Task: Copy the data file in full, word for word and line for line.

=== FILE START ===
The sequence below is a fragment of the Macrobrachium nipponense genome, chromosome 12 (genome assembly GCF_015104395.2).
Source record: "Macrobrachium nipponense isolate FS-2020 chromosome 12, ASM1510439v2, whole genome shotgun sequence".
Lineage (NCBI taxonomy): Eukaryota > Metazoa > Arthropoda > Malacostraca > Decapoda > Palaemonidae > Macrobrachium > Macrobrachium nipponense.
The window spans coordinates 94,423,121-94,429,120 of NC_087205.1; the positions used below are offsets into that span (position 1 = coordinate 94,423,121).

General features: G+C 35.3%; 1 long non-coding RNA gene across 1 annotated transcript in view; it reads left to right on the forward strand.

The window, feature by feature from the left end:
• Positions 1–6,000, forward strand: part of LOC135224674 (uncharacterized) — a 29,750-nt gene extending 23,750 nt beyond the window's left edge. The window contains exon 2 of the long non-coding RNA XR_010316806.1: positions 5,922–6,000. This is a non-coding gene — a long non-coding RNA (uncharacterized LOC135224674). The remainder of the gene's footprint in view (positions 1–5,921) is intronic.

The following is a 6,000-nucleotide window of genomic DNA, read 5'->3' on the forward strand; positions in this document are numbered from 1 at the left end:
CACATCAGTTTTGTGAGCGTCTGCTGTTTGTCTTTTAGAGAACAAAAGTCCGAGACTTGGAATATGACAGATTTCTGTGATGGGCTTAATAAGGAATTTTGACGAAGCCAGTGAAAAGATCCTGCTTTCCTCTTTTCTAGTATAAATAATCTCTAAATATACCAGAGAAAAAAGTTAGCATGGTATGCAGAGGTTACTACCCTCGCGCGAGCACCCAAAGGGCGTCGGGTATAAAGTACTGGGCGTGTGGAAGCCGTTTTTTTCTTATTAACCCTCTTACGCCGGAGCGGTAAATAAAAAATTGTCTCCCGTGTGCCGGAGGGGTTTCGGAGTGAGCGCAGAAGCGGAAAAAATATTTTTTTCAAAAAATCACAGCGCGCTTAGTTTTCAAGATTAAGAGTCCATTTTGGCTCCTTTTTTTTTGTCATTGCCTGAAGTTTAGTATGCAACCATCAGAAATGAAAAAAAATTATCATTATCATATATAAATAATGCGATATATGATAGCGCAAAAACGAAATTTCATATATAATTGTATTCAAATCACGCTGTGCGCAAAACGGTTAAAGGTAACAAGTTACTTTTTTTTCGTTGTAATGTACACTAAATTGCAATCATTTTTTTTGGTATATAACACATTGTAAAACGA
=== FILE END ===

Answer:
The sequence below is a fragment of the Macrobrachium nipponense genome, chromosome 12 (genome assembly GCF_015104395.2).
Source record: "Macrobrachium nipponense isolate FS-2020 chromosome 12, ASM1510439v2, whole genome shotgun sequence".
Lineage (NCBI taxonomy): Eukaryota > Metazoa > Arthropoda > Malacostraca > Decapoda > Palaemonidae > Macrobrachium > Macrobrachium nipponense.
The window spans coordinates 94,423,121-94,429,120 of NC_087205.1; the positions used below are offsets into that span (position 1 = coordinate 94,423,121).

General features: G+C 35.3%; 1 long non-coding RNA gene across 1 annotated transcript in view; it reads left to right on the forward strand.

The window, feature by feature from the left end:
• Positions 1–6,000, forward strand: part of LOC135224674 (uncharacterized) — a 29,750-nt gene extending 23,750 nt beyond the window's left edge. The window contains exon 2 of the long non-coding RNA XR_010316806.1: positions 5,922–6,000. This is a non-coding gene — a long non-coding RNA (uncharacterized LOC135224674). The remainder of the gene's footprint in view (positions 1–5,921) is intronic.

The following is a 6,000-nucleotide window of genomic DNA, read 5'->3' on the forward strand; positions in this document are numbered from 1 at the left end:
CACATCAGTTTTGTGAGCGTCTGCTGTTTGTCTTTTAGAGAACAAAAGTCCGAGACTTGGAATATGACAGATTTCTGTGATGGGCTTAATAAGGAATTTTGACGAAGCCAGTGAAAAGATCCTGCTTTCCTCTTTTCTAGTATAAATAATCTCTAAATATACCAGAGAAAAAAGTTAGCATGGTATGCAGAGGTTACTACCCTCGCGCGAGCACCCAAAGGGCGTCGGGTATAAAGTACTGGGCGTGTGGAAGCCGTTTTTTTCTTATTAACCCTCTTACGCCGGAGCGGTAAATAAAAAATTGTCTCCCGTGTGCCGGAGGGGTTTCGGAGTGAGCGCAGAAGCGGAAAAAATATTTTTTTCAAAAAATCACAGCGCGCTTAGTTTTCAAGATTAAGAGTCCATTTTGGCTCCTTTTTTTTTGTCATTGCCTGAAGTTTAGTATGCAACCATCAGAAATGAAAAAAAATTATCATTATCATATATAAATAATGCGATATATGATAGCGCAAAAACGAAATTTCATATATAATTGTATTCAAATCACGCTGTGCGCAAAACGGTTAAAGGTAACAAGTTACTTTTTTTTCGTTGTAATGTACACTAAATTGCAATCATTTTTTTTGGTATATAACACATTGTAAAACGA